Saturday, April 24, 2010

Digital Natives

I'm completely intrigued by this article. You can see the outline of an entirely new media apparatus coming into sharp focus. It makes Gregory Ulmer's theorizing (which I know mostly from classes with him at University of Florida and his book Teletheory) seem unbelievably prescient. I'm thinking, in particular, of his concept of 'electracy', his notion of electronic media literacy. What made me think of this are the comments in the article about how the college students under scrutiny get their news in a 'disaggregated' way. They pay almost no attention to the big 20th Century forms of mass media (television and newspapers). This is a kind of media engagement, an electronic media apparatus, that, as theorized by Ulmer owes as much to pre-Gutenberg oral cultures as it does to post-Gutenberg print ones. Mcluhan was not fooling around when he coined term "Global Village." And I feel like now, more than ever, I need to go back and not just read more Ulmer, but Walter J. Ong and Marshall Mcluhan as well.

Monday, April 5, 2010

I like this too...

SSION: WOMAN from john dretzka on Vimeo.

I like this but if you lived through the 80s, if it was thee formative period of your life, it just doesn't seem all that original. It's a collection of footnotes and references. It's a good example of how the footnote — or hyperlink perhaps — has become the prevailing content of our time. And, the funny thing about this is that the vanguard period for this (the footnote as content) also goes back to the 80s: to post-structuralist experiments in writing. It always intrigued me that these experiments (with their obsession with the footnote and the comment in the margin) presaged the hypertext and the rise of internet. So this video is good (especially the body-faces) — just not all that original. The never ending end of history... Everything has already happened... No future... And the end of history more or less coincides with the rise of youth culture — in the Sixties. "Don't trust anyone over 30" — which morphed, in our time, into an endless succession of "blah blah is the new 20s" ("the 40s is the new 20s", "the 50s is the new 20", "the 60s is the new 20s"). We live in culture that's obsessed with youth, one that's hysterically obsessed with getting old, of being outdated. So in the future of no future there are no old people and the present is an endless nostalgia for the recent past. Heaven is a place where nothing — and hence everything — ever happens. And the kids these days, the youths, are vanguarding it.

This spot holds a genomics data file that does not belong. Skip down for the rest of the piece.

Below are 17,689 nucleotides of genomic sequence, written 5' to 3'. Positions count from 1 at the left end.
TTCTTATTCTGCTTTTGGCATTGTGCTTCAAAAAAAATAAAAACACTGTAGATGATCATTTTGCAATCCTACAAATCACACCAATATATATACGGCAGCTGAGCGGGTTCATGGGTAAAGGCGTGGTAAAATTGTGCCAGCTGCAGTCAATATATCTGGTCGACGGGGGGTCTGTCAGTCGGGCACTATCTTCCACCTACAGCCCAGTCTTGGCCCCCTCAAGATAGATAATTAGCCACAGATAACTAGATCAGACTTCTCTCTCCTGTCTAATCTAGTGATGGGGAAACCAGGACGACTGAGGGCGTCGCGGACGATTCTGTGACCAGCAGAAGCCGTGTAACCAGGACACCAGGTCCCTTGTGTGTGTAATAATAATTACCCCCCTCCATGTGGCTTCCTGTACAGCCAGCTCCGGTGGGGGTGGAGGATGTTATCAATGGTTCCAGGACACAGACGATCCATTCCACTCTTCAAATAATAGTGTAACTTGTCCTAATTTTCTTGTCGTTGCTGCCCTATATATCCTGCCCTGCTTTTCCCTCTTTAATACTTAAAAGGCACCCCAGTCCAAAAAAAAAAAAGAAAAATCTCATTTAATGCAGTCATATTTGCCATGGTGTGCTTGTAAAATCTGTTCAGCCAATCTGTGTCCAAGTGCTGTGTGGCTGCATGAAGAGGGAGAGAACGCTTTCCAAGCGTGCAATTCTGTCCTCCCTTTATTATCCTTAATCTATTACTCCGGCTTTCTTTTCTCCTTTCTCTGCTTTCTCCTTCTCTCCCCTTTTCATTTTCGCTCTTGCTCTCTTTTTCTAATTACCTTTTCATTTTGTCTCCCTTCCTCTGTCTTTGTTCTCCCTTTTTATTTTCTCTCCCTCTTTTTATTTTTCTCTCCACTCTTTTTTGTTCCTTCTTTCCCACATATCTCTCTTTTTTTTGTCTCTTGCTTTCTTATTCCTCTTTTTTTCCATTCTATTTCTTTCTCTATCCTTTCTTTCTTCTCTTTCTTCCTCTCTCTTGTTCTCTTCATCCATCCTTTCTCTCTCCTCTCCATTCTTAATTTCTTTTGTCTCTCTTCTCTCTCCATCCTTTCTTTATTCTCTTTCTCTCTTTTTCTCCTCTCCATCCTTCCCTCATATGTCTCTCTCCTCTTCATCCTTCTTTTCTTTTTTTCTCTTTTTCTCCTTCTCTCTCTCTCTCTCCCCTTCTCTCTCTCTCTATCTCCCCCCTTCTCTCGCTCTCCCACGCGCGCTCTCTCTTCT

Sunday, April 4, 2010

Welcome to Griddleville

I want to see more Griddleville. Is there more? Is there only 14 minutes? Go here and watch these 14 amazing minutes, now, man.